With full tummies and very little sleep (a recurring theme), we flew to Amsterdam the following morning. The quick flight brought us to what is now my new favorite city. It’s green, beautiful, the people are friendly and fashion-forward and it has three of the best things: stroopwafel, cheese and tulips. My mom and I broke away from the group and wandered aimlessly through the streets, stopping every minute to “ooh and ahh” over just about everything. We peeked into the Vanroselen Chocolate Shop, chatted with the shop owner whom my mom swears is related to Julia Child, and came out with a dozen handmade chocolates, which in itself is proof that the people are splendid. The afternoon was spent meandering through the streets, trying on clothes, smelling a hundred types of tulips, and eating so many cheese samples. New things I have learned: gouda with asparagus, pesto gouda, chili pepper gouda and somewhat sweet gouda with cinnamon are all things that everyone needs in their lives, so I thank the woman in the shop cutting the cheese for me, allowing me to sample each kind 10 times. The day ended on a high note; the six of us all saw different parts of the city and enjoyed every one, ending with some ice cream with an added waffle on top.
Day 2 is when things got interesting. We woke up, filled ourselves with caffeine, and then thought we would become “Amsterdamians”: for the morning: we rented bikes. A fun, little-known fact about myself: I have only recently regained my biking skills, so deciding to test them out by riding in a city that has more bikes than people, is a real gutsy move for me. We hopped on, found Vondelpark, and rode around for about an hour. Sans helmet, I tried to keep my nervousness to myself, but after about 90-minutes of a leisurely bike ride, I decided that was enough. From there, the three guys separated and rode around Amsterdam for the rest of the morning, while us ladies put on our shopping shoes. A few hours and purchases later, it was Rijksmuseum time. While I can appreciate beautiful and old art as much as the next person, what was truly amazing about this little outing was what came after the museum: stroopwafels. Let’s start with a waffle, that is so sweet and lovely, but made pancake thin. From there, the best caramel you have ever tasted is drizzled on top of the waffle, and is finished by putting yet another thin, sweet waffle on top. It’s a waffle-caramel sandwich. Yes, that’s right, a SWEET sandwich. This is heaven, and I must get a waffle press like it to recreate this as soon as possible. Stuffing my face with stroopwafel, we walked through the streets, up the canal to get dinner at Café de Prins — an incredible recommendation by none other than my lovely fiancé, Roberto. As pancakes were something that I was told was a must eat while in Amsterdam, I wanted to find someplace that had the best of the best, which was how Café de Prins was decided upon. Right as we walked in, you could instantly tell that this was where the locals hung out. It was loud, it was friendly, and it was fabulous. We had local beers, and then proceeded to eat too much delicious food. Dinner concluded with the most adorably small and delicious pancakes. Unfortunately, they lasted all of two minutes, as I couldn’t stop myself from eating them that fast. If you’re ever in Amsterdam and want to be surrounded by some of the friendliest people and full of the yummiest food — Café de Prins is your place!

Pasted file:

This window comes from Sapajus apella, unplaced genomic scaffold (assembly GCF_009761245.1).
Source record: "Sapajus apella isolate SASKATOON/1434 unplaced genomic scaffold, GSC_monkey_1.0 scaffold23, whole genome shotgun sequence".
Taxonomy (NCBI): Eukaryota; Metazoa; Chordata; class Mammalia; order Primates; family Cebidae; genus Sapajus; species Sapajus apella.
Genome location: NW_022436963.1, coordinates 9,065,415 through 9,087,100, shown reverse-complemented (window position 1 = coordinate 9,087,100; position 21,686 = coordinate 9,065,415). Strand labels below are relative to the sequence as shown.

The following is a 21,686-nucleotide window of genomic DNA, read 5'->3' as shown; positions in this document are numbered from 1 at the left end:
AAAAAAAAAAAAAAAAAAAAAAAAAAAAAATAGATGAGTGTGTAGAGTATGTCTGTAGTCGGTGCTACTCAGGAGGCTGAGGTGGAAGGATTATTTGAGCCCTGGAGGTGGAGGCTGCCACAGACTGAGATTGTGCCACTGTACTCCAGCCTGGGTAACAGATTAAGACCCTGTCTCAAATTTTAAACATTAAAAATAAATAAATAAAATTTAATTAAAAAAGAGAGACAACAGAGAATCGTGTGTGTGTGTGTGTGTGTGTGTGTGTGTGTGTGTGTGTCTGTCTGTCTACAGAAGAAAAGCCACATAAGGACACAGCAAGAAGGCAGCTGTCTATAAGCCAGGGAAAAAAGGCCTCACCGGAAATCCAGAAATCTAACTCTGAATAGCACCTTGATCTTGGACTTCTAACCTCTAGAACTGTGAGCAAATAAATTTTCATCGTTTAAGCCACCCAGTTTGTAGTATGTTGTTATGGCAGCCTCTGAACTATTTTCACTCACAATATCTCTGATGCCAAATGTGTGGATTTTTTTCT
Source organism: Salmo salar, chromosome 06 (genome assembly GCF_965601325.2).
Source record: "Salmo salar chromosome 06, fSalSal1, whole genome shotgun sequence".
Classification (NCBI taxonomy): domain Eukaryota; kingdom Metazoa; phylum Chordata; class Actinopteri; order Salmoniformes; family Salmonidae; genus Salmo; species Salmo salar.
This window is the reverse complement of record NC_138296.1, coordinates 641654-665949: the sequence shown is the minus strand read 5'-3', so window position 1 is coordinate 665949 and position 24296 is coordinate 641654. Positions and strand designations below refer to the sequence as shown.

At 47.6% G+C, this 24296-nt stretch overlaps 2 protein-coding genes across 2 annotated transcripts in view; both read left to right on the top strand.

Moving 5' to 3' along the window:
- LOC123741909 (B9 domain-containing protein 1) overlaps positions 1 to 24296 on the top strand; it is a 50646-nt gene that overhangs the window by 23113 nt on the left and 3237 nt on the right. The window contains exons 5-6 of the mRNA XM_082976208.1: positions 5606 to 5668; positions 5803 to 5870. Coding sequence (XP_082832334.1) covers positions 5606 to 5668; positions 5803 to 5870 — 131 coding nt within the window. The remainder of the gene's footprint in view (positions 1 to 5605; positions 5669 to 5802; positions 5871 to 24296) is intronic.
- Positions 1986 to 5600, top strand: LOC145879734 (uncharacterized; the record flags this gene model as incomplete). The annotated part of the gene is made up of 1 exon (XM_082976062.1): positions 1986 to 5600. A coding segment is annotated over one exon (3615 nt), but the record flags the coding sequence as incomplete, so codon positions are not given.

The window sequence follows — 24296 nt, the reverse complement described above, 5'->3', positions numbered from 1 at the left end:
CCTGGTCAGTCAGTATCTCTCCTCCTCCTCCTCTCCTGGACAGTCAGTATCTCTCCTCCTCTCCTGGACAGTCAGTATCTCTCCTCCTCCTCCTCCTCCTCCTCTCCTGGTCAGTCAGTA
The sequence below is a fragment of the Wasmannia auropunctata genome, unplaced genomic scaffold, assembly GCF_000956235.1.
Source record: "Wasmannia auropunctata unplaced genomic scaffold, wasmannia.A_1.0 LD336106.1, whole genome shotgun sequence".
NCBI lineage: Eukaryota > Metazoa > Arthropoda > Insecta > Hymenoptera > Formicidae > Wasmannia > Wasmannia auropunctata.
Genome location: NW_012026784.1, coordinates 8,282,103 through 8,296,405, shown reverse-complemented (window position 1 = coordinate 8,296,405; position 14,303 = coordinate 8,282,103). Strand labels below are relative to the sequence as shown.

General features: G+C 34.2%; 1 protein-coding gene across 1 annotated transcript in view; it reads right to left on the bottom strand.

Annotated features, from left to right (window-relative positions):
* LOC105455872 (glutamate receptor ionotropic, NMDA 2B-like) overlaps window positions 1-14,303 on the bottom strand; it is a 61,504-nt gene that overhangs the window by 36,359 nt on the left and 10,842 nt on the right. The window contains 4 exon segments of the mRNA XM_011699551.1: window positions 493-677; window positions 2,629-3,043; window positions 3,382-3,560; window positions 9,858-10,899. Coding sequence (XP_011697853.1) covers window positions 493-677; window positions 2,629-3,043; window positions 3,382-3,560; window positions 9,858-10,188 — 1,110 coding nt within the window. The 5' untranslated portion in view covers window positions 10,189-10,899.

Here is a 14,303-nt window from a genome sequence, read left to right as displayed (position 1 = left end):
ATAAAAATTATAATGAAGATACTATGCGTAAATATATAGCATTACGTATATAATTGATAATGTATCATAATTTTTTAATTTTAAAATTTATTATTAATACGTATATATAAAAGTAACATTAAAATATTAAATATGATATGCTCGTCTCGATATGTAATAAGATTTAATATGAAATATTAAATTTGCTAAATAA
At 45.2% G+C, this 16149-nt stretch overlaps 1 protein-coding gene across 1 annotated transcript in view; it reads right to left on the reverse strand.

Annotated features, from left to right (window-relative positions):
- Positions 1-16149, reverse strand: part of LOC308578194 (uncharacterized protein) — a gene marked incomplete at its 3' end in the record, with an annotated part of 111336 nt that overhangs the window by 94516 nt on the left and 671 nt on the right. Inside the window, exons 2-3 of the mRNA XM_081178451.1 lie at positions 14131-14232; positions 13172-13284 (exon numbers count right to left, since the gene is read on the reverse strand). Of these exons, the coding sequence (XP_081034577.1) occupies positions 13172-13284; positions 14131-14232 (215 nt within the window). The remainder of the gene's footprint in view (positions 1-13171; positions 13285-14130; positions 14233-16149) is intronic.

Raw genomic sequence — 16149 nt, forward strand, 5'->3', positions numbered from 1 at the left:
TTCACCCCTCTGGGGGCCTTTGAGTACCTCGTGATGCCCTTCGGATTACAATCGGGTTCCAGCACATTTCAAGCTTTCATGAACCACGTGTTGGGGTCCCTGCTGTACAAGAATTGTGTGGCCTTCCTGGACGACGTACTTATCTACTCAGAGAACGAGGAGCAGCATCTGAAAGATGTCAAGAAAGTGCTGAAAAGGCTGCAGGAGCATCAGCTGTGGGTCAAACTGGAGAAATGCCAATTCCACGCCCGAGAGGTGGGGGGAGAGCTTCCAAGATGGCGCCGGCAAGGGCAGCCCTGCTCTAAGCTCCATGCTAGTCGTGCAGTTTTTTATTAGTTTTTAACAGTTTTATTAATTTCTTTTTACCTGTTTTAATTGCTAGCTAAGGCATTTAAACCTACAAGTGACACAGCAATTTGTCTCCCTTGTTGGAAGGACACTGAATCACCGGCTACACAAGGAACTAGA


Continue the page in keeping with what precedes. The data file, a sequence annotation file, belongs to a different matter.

Our final evening in Amsterdam ended the way you’d think - moseying through the streets, stumbling upon the Red Light District, and off to sleep as Paris was waiting for us in the morning!